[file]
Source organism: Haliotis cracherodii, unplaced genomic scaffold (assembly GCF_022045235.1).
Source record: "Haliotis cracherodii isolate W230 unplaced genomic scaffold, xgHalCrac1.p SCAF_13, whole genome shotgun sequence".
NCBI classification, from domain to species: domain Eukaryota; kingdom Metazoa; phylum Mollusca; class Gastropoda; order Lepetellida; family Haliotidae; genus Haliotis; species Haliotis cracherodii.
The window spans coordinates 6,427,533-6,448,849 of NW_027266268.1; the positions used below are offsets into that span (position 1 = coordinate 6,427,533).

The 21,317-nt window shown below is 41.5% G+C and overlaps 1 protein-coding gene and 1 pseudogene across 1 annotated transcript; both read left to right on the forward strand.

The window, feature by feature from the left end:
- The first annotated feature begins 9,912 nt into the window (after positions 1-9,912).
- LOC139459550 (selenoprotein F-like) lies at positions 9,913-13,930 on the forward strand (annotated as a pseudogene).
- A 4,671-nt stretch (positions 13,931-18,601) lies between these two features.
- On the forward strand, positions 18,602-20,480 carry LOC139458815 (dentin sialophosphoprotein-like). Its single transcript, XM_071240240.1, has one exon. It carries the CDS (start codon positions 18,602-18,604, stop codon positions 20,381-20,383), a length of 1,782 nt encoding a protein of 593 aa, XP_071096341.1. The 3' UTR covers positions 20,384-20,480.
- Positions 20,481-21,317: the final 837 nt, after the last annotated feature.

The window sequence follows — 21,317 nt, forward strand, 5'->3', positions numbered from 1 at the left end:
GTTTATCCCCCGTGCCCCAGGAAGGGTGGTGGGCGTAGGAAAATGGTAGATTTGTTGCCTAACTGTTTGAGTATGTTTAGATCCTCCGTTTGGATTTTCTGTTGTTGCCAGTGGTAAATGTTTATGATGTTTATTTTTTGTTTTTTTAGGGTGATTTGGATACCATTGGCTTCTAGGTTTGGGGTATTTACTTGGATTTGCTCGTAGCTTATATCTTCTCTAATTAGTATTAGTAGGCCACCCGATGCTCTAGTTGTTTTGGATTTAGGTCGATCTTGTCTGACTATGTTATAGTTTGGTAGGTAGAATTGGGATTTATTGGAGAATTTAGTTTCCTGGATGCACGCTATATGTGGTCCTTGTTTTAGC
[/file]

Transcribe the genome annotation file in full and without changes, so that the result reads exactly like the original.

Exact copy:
Source organism: Haliotis cracherodii, unplaced genomic scaffold (assembly GCF_022045235.1).
Source record: "Haliotis cracherodii isolate W230 unplaced genomic scaffold, xgHalCrac1.p SCAF_13, whole genome shotgun sequence".
NCBI classification, from domain to species: domain Eukaryota; kingdom Metazoa; phylum Mollusca; class Gastropoda; order Lepetellida; family Haliotidae; genus Haliotis; species Haliotis cracherodii.
The window spans coordinates 6,427,533-6,448,849 of NW_027266268.1; the positions used below are offsets into that span (position 1 = coordinate 6,427,533).

The 21,317-nt window shown below is 41.5% G+C and overlaps 1 protein-coding gene and 1 pseudogene across 1 annotated transcript; both read left to right on the forward strand.

The window, feature by feature from the left end:
- The first annotated feature begins 9,912 nt into the window (after positions 1-9,912).
- LOC139459550 (selenoprotein F-like) lies at positions 9,913-13,930 on the forward strand (annotated as a pseudogene).
- A 4,671-nt stretch (positions 13,931-18,601) lies between these two features.
- On the forward strand, positions 18,602-20,480 carry LOC139458815 (dentin sialophosphoprotein-like). Its single transcript, XM_071240240.1, has one exon. It carries the CDS (start codon positions 18,602-18,604, stop codon positions 20,381-20,383), a length of 1,782 nt encoding a protein of 593 aa, XP_071096341.1. The 3' UTR covers positions 20,384-20,480.
- Positions 20,481-21,317: the final 837 nt, after the last annotated feature.

The window sequence follows — 21,317 nt, forward strand, 5'->3', positions numbered from 1 at the left end:
GTTTATCCCCCGTGCCCCAGGAAGGGTGGTGGGCGTAGGAAAATGGTAGATTTGTTGCCTAACTGTTTGAGTATGTTTAGATCCTCCGTTTGGATTTTCTGTTGTTGCCAGTGGTAAATGTTTATGATGTTTATTTTTTGTTTTTTTAGGGTGATTTGGATACCATTGGCTTCTAGGTTTGGGGTATTTACTTGGATTTGCTCGTAGCTTATATCTTCTCTAATTAGTATTAGTAGGCCACCCGATGCTCTAGTTGTTTTGGATTTAGGTCGATCTTGTCTGACTATGTTATAGTTTGGTAGGTAGAATTGGGATTTATTGGAGAATTTAGTTTCCTGGATGCACGCTATATGTGGTCCTTGTTTTAGC